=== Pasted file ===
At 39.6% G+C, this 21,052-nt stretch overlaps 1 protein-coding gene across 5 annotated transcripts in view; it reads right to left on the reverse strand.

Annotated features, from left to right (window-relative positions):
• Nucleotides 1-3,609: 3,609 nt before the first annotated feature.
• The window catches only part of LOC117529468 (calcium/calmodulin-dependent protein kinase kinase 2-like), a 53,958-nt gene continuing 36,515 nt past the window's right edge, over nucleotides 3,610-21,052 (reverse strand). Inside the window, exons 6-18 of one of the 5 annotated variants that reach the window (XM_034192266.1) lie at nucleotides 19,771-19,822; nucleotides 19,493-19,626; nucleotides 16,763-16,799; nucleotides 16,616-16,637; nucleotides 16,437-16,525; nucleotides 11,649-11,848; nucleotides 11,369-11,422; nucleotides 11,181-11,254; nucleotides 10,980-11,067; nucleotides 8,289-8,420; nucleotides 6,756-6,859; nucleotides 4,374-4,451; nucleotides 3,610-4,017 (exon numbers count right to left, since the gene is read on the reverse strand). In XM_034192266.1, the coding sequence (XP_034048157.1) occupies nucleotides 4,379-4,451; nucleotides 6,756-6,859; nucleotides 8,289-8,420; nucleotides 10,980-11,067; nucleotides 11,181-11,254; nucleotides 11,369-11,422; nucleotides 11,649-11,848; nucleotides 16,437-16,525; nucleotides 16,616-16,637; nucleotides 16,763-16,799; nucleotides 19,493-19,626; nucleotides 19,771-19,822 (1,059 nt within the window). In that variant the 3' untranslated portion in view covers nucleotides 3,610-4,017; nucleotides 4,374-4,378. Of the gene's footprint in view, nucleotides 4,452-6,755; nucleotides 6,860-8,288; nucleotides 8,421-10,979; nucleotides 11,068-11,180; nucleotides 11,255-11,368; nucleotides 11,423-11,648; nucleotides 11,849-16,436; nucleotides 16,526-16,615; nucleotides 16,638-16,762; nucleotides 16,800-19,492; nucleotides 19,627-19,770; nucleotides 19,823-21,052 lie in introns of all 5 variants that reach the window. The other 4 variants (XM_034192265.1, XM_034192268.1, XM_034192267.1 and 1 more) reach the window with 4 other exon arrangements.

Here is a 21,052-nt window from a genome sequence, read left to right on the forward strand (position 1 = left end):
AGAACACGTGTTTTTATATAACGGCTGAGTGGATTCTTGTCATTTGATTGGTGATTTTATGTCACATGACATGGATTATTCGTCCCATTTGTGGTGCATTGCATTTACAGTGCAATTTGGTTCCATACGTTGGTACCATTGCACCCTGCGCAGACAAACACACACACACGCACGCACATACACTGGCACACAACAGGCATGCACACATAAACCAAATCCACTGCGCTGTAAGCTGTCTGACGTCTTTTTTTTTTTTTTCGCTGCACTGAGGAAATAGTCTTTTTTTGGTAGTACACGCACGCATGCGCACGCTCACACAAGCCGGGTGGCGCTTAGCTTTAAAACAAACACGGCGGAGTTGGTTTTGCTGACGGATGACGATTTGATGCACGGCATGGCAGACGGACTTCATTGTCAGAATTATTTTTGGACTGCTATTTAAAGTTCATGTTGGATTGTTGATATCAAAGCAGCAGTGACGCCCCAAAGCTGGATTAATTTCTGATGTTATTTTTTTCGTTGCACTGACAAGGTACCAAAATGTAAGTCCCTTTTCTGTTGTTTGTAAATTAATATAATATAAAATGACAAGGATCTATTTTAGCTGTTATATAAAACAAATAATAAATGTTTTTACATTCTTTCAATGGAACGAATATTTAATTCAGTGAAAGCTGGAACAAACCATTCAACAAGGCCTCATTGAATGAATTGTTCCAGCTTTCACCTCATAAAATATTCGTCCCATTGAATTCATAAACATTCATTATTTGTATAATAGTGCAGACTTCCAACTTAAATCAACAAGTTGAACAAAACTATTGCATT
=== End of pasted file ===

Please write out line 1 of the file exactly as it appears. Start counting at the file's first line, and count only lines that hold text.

At 39.6% G+C, this 21,052-nt stretch overlaps 1 protein-coding gene across 5 annotated transcripts in view; it reads right to left on the reverse strand.